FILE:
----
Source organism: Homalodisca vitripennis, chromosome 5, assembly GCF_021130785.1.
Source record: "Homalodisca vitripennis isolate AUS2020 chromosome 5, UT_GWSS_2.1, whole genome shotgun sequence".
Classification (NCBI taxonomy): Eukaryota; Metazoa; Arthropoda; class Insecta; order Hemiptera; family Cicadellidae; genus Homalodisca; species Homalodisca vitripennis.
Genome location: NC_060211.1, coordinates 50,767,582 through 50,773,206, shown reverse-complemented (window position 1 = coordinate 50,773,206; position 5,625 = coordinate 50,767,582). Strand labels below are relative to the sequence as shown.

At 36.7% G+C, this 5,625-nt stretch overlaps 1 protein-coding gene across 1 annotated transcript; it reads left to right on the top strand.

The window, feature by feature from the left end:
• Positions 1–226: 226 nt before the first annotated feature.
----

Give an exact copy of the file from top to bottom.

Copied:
Source organism: Homalodisca vitripennis, chromosome 5, assembly GCF_021130785.1.
Source record: "Homalodisca vitripennis isolate AUS2020 chromosome 5, UT_GWSS_2.1, whole genome shotgun sequence".
Classification (NCBI taxonomy): Eukaryota; Metazoa; Arthropoda; class Insecta; order Hemiptera; family Cicadellidae; genus Homalodisca; species Homalodisca vitripennis.
Genome location: NC_060211.1, coordinates 50,767,582 through 50,773,206, shown reverse-complemented (window position 1 = coordinate 50,773,206; position 5,625 = coordinate 50,767,582). Strand labels below are relative to the sequence as shown.

At 36.7% G+C, this 5,625-nt stretch overlaps 1 protein-coding gene across 1 annotated transcript; it reads left to right on the top strand.

The window, feature by feature from the left end:
• Positions 1–226: 226 nt before the first annotated feature.